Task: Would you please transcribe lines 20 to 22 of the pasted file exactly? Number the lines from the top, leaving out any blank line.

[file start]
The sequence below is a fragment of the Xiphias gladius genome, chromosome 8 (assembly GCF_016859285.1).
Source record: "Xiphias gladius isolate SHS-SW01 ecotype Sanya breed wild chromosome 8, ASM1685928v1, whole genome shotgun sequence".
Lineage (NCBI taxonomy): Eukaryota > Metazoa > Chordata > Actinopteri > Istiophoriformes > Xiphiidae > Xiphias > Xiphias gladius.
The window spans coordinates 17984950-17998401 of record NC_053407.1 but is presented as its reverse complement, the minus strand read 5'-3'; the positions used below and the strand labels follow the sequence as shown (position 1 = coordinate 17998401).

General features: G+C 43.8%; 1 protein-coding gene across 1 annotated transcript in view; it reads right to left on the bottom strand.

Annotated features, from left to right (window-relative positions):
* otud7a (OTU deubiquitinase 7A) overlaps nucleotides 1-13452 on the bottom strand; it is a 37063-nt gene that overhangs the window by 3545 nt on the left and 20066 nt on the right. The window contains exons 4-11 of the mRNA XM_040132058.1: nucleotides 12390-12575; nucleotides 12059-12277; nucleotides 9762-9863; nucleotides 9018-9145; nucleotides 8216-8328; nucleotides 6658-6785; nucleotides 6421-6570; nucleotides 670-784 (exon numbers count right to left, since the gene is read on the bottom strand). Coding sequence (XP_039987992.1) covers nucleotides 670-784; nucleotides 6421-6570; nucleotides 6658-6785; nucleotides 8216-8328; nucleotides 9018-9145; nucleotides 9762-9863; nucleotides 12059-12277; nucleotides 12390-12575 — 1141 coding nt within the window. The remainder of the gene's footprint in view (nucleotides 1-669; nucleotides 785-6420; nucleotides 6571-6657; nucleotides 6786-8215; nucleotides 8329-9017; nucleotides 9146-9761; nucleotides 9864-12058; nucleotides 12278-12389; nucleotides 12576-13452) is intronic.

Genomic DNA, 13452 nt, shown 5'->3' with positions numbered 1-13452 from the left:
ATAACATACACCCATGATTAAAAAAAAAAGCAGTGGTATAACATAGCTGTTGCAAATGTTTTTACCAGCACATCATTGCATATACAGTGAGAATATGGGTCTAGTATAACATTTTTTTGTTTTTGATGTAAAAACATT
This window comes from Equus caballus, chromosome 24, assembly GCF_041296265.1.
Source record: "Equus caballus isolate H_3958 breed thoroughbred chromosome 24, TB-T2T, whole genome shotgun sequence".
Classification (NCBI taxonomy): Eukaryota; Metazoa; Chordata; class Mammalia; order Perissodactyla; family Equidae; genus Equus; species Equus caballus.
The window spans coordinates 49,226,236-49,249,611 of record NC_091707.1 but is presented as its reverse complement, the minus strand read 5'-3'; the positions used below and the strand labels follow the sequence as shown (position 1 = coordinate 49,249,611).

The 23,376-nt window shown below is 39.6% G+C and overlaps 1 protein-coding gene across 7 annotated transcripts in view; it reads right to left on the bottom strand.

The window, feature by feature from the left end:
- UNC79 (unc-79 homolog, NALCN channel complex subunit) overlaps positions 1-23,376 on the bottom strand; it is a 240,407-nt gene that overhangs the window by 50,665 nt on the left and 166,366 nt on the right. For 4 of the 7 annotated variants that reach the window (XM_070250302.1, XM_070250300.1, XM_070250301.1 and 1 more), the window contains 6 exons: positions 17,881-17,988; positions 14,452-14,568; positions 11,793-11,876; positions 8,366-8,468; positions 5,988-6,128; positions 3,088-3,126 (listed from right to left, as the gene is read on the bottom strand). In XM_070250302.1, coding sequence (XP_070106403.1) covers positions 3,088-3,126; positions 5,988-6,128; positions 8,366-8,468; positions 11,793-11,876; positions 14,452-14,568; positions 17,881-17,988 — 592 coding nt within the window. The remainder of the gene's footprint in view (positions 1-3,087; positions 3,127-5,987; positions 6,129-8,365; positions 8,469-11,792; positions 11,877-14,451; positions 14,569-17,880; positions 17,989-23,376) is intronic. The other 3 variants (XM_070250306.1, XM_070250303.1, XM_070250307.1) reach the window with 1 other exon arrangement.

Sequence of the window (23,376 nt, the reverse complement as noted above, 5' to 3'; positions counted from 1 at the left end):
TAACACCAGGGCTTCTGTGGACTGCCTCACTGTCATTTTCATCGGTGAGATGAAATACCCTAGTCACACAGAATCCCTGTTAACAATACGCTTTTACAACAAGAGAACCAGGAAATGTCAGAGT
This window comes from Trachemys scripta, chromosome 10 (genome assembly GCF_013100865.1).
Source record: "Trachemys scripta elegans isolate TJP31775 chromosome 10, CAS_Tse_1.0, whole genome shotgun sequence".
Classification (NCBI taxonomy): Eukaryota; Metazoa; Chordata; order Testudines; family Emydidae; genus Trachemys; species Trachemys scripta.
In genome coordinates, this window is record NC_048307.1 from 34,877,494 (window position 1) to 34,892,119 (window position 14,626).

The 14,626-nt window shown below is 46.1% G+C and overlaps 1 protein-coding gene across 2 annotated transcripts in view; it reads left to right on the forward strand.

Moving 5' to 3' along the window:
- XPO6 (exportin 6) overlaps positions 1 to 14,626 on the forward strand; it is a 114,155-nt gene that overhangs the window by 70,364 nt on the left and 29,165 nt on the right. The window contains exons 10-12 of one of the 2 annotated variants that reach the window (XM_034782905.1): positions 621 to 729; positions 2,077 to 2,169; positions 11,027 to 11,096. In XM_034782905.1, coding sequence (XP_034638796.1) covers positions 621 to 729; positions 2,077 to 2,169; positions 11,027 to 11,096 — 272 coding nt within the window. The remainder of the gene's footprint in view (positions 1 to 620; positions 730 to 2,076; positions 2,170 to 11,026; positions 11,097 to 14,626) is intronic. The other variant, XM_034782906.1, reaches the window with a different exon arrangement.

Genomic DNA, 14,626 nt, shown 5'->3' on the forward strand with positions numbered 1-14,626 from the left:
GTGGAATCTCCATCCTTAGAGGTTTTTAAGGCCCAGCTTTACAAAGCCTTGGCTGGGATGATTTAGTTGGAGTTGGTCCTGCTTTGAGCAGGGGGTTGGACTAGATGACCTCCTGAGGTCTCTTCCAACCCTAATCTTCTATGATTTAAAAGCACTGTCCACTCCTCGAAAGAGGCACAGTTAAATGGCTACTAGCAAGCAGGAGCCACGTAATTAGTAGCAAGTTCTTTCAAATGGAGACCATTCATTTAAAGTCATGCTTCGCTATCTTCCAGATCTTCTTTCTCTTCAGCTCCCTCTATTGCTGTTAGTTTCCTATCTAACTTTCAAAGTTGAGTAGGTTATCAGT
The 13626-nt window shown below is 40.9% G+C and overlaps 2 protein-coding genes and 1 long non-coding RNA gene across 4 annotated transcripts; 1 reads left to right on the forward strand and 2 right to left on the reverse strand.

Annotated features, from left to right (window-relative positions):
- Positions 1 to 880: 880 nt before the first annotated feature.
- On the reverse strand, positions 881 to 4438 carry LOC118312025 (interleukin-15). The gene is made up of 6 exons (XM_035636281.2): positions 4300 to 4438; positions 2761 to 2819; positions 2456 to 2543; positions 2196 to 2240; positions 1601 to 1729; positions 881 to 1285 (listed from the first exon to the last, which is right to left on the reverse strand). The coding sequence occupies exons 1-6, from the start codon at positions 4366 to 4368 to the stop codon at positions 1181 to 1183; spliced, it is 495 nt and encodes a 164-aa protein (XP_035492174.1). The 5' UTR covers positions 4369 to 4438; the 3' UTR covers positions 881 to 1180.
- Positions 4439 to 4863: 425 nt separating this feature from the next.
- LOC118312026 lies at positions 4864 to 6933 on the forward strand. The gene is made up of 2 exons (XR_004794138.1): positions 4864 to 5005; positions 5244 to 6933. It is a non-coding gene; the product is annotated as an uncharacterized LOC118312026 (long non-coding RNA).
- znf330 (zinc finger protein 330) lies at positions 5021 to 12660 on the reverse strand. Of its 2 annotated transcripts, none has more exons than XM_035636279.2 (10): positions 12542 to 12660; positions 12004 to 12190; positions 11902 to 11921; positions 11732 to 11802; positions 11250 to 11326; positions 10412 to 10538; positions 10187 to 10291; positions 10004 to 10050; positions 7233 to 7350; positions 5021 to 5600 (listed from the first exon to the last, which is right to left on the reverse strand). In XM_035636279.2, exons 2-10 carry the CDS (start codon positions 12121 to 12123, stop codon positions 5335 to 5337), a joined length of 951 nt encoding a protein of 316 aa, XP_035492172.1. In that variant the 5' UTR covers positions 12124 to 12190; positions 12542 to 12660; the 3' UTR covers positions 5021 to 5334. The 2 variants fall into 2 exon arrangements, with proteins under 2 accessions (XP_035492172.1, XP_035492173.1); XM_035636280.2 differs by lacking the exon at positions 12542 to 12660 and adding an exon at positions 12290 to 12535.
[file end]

Source record: "Trachemys scripta elegans isolate TJP31775 chromosome 10, CAS_Tse_1.0, whole genome shotgun sequence".
Classification (NCBI taxonomy): Eukaryota; Metazoa; Chordata; order Testudines; family Emydidae; genus Trachemys; species Trachemys scripta.
In genome coordinates, this window is record NC_048307.1 from 34,877,494 (window position 1) to 34,892,119 (window position 14,626).